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A very typcial and often annoying part of enterprise applications is what is euphemistically called "business logic". As Martin Fowler says in his book Patterns of Enterprise Application Architecture:
I find this a curious term because there are few things that are less logical than business logic. ... business rules are just given to you, and without major political effort there's nothing you can do to change them. You have to deal with a haphazard array of strange conditions that often interact with each other in surprising ways.
This is a bit exaggerated, but all to often true. Such parts of "busines illogic" usually are full of (Jargon File) warts and strange exceptions, and you cannot clean it up as you would a software design because it has become part of money-making business processes.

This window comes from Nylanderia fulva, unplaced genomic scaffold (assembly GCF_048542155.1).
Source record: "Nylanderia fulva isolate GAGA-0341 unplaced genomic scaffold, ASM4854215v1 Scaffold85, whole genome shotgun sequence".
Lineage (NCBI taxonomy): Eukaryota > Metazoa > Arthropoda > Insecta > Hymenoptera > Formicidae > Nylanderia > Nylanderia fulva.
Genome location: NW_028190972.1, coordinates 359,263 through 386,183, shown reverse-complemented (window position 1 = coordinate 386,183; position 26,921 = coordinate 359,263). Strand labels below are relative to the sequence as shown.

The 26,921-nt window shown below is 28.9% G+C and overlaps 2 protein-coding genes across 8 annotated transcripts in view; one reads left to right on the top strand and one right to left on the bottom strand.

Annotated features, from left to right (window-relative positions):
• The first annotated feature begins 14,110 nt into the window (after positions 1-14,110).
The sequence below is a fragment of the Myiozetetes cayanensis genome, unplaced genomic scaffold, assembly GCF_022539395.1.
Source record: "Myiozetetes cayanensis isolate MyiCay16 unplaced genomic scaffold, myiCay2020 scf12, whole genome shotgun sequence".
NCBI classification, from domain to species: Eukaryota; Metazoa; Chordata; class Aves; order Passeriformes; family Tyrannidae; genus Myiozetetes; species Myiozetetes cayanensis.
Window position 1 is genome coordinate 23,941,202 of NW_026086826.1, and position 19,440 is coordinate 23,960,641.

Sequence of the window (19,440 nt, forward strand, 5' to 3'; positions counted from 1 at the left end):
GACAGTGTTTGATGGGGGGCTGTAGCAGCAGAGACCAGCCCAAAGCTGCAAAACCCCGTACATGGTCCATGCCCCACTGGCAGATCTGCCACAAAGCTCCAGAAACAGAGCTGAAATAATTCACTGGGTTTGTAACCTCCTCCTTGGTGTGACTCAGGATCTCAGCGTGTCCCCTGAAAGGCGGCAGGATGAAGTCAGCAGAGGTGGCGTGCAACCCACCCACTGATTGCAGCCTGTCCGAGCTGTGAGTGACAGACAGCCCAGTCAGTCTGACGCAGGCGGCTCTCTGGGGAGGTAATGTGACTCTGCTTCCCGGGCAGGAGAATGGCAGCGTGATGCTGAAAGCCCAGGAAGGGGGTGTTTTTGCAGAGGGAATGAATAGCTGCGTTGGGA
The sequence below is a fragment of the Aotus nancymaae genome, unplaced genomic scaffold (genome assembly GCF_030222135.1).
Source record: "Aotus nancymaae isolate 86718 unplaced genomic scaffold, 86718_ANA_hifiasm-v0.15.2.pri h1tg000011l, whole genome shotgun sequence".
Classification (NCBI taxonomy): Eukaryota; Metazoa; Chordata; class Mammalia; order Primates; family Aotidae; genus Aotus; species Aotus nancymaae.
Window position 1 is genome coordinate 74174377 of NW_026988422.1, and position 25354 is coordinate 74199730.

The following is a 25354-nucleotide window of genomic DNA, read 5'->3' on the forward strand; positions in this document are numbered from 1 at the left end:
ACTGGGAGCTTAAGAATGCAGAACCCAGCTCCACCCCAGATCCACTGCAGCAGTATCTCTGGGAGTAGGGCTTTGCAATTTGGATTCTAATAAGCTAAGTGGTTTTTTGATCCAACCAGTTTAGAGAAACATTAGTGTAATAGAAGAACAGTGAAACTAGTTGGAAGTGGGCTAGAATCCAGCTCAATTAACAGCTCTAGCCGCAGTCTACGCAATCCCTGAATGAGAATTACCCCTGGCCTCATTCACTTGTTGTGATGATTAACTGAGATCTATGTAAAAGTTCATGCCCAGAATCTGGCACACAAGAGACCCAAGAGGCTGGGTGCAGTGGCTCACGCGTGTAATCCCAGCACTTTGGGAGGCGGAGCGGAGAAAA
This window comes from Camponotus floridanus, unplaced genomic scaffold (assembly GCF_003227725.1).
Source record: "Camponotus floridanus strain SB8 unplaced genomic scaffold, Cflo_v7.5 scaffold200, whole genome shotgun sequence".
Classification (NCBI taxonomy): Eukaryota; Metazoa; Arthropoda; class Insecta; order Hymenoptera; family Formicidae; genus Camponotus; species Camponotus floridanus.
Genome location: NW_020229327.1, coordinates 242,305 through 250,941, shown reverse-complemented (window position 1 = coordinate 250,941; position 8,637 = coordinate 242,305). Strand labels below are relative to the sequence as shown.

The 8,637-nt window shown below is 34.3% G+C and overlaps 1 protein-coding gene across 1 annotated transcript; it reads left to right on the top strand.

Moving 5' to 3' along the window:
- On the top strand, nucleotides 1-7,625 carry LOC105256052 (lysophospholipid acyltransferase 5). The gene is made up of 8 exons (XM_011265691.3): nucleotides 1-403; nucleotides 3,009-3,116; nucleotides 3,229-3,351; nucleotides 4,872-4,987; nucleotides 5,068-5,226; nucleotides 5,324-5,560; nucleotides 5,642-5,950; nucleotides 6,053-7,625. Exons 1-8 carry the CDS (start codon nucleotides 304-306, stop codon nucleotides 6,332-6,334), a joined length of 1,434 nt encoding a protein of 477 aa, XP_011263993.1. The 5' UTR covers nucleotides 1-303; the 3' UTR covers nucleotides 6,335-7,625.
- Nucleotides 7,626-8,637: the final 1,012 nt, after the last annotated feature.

An example Fowler mentions is that a salesman migh negotiate to have a yearly payment delayed a few days from its normal date because it fits the customer's accounting cycle better and this helped seal a multi-million dollar deal.

An example I have experienced personally, is that a customer at a certain bank can have two accounts with exactly the same account number. The reason: marketing decided that customers would like to have a combined checking and credit account, and the mainframe people decided to implement it by actually having two accounts that share certain balances and are displayed almost identically. As any programmer can imagine, this means a big headache when you're working in a application framework which assumes that an account is uniquely identified by the account number...

Usually, business logic should be hidden from the user as much as possible, and (as you can imagine from the descriptions above) changes relatively frequently. Thus, it has become a standard wisdom of application development to separate business logic from both the presentation (client) logic and the data storage logic, although it has effects on both. In three-tier applications, the middle tier is where the business logic sits. For example, in the J2EE framework, EJBs are specifically meant to be used for business logic.

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